Bruce native Fred Thomas participates in Super Bowl ring ceremony for ALS victim and former Saint Steve Gleason

NEW ORLEANS (AP) – Former Saints special teams leader Steve Gleason now has a Super Bowl ring of his own and a key to the City of New Orleans.

Gleason, who has been diagnosed with ALS, also known as Lou Gehrig’s disease, received the ring from Saints coach Sean Payton and the key from Mayor Mitch Landrieu during a surprise party at a St. Charles Avenue restaurant on Monday night.

Many of Gleason’s old teammates, including Drew Brees, Scott Fujita and Deuce McAllister, shared the moment with family and friends.

After receiving the ring, Gleason stood up and delivered an emotional speech that produced both laughter and tears.

“At the beginning of the game, I never knew if we were going to win or lose, but I was always certain that I was going to walk out of there with my head held high because I got ready, I had the right people around me and I was going to give it everything I had,” Gleason said. “It’s the same now. We’re going to give it everything we got. And I have a calming sense of certainty that we’re going to win this thing.”

espy-puntblockGleason, a native of Spokane, Wash., retired in 2008 as a Saints folk hero whose highlights included a blocked punt in the 2006 home opener, the first game played in the rebuilt Louisiana Superdome after Hurricane Katrina.

At the surprise party, Fujita introduced a video montage of highlights from Gleason’s career, which included his four blocked punts and his daring jump into a free-fall water slide during a past training camp in Jackson, Miss.

“When I think about the journey we’ve been on, it’s not so much about the trophies, it’s not so much about the actual games themselves, it’s about each individual contribution and memory on that journey,” Fujita said.

Landrieu called Gleason’s 2006 blocked punt the greatest play in franchise history, and thanked Gleason, who settled in New Orleans with his wife, Michel, for what he continues to mean to the city.

“You have continued to just teach us and show us with great grace and dignity and strength, what it really means to live a full life,” Landrieu said. “It’s a great lesson and you keep giving it to us and so we love you.”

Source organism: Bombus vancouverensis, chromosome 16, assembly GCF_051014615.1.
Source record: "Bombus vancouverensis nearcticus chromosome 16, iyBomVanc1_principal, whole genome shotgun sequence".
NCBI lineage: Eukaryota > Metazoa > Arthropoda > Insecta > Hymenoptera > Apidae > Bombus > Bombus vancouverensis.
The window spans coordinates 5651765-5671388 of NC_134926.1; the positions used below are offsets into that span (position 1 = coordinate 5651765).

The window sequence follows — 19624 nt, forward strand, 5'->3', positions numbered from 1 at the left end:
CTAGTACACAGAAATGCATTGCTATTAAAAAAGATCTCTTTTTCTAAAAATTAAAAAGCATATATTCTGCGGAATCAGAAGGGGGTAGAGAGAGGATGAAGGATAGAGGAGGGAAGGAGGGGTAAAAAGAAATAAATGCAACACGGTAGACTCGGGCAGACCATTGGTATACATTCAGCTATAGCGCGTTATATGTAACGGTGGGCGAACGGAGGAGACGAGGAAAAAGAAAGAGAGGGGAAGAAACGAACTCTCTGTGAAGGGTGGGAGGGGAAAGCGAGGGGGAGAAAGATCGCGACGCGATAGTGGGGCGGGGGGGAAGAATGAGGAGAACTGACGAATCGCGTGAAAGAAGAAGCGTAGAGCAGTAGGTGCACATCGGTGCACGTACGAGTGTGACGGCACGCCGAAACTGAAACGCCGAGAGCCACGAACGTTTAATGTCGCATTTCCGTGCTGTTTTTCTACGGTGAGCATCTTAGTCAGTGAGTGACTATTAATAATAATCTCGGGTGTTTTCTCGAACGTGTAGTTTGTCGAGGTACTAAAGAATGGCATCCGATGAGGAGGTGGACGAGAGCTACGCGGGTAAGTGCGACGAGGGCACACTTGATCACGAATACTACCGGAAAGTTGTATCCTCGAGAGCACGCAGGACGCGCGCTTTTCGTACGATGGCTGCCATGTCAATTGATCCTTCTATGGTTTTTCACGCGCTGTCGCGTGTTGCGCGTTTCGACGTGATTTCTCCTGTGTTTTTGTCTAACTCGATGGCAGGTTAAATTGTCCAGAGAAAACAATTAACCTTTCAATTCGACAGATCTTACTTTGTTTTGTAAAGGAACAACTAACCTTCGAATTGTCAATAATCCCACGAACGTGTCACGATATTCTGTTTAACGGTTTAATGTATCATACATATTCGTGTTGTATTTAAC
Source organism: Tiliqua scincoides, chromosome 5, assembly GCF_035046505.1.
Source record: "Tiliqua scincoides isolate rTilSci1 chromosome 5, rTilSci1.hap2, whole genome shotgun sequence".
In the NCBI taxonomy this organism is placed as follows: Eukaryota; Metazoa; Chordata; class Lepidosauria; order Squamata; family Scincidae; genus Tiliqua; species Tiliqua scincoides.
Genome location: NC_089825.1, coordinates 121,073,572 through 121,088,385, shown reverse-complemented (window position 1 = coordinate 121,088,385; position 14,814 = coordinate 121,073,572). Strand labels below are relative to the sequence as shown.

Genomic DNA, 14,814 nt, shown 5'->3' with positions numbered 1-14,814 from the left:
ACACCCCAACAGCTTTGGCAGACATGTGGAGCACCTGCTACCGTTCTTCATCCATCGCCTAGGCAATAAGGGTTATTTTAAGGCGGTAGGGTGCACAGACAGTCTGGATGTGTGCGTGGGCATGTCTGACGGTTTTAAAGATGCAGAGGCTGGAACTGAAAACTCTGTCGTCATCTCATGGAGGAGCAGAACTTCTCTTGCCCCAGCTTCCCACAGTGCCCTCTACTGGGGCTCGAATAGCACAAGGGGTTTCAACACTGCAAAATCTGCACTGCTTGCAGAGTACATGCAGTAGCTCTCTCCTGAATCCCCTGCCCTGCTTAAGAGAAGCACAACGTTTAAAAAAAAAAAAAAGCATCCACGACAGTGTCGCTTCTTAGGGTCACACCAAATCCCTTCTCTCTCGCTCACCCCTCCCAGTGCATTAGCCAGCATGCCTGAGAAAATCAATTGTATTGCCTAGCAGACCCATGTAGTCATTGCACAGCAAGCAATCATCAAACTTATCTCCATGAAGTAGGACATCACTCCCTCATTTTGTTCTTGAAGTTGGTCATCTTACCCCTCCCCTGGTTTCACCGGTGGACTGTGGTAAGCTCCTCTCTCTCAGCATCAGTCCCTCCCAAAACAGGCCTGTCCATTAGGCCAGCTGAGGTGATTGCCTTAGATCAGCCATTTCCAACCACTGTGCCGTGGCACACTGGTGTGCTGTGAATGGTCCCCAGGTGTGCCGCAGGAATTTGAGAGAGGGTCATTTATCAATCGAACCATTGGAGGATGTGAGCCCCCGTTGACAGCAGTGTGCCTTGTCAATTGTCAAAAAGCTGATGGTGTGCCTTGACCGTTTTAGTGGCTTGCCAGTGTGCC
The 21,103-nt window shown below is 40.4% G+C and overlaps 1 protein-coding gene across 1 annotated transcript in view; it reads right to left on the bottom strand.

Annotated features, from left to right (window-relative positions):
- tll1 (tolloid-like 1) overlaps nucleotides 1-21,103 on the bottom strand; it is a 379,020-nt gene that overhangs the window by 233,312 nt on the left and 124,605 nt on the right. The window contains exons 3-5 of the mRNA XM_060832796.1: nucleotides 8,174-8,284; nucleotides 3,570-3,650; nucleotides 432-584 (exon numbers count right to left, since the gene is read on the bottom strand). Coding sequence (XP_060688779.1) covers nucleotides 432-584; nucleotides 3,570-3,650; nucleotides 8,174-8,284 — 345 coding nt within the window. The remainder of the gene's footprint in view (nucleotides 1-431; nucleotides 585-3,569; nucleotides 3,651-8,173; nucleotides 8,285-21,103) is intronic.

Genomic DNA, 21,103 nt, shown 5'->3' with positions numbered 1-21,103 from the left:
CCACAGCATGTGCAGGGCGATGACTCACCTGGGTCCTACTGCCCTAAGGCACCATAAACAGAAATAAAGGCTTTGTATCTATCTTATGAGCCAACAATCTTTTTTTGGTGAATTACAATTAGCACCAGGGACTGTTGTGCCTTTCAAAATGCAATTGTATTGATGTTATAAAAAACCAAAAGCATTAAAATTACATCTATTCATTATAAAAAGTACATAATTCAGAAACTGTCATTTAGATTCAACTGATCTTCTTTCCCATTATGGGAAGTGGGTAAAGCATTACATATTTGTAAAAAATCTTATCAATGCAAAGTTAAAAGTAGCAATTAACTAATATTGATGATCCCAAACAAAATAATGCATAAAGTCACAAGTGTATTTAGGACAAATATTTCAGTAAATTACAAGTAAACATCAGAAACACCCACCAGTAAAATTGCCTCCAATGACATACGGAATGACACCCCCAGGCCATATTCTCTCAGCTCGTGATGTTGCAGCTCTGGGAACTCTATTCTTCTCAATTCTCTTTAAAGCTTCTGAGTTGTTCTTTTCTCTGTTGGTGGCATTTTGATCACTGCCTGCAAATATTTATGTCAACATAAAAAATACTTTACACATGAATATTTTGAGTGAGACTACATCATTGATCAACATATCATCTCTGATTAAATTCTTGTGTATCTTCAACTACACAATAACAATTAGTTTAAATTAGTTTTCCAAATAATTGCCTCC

Payton, who arrived in New Orleans as a rookie coach in 2006 with a rebuilding task in front of him, credited Gleason with helping him solidify foundation of a franchise that now expects to contend for titles.

“Everyone that was a part of that team represents a part of that foundation, and we also know it’s extremely strong,” Payton said.

Other Saints players past and present at the gathering included Will Smith, Jon Stinchcomb, John Casey, Scott Shanle, Mark Simoneau, Michael Lewis, Fred McAfee, and Fred Thomas, a native of Bruce, Miss.

Gleason went public with his diagnosis of amyotrophic lateral sclerosis on Sunday morning. The night before, he delivered an inspirational talk to the team, then participated as an honorary captain for Sunday’s 40-33 win over Houston.

“People always ask me if I get tired of hearing about the blocked punt – and I used to say, ‘No,’” Gleason joked, then added, “The last few days have been pretty overwhelming, in a great way.”

Gleason is starting an organization called Team Gleason, which aims to inspire those with ALS to live the fullest possible lives with the help of technology, therapy and the support from loved ones and others in the ALS community.

“We can talk about the blocked punt, we can talk about ’06, we can talk about rings,” Gleason said. “But what’s more important to me is what we do after we walk out of this room.”

Photos by Associated Press

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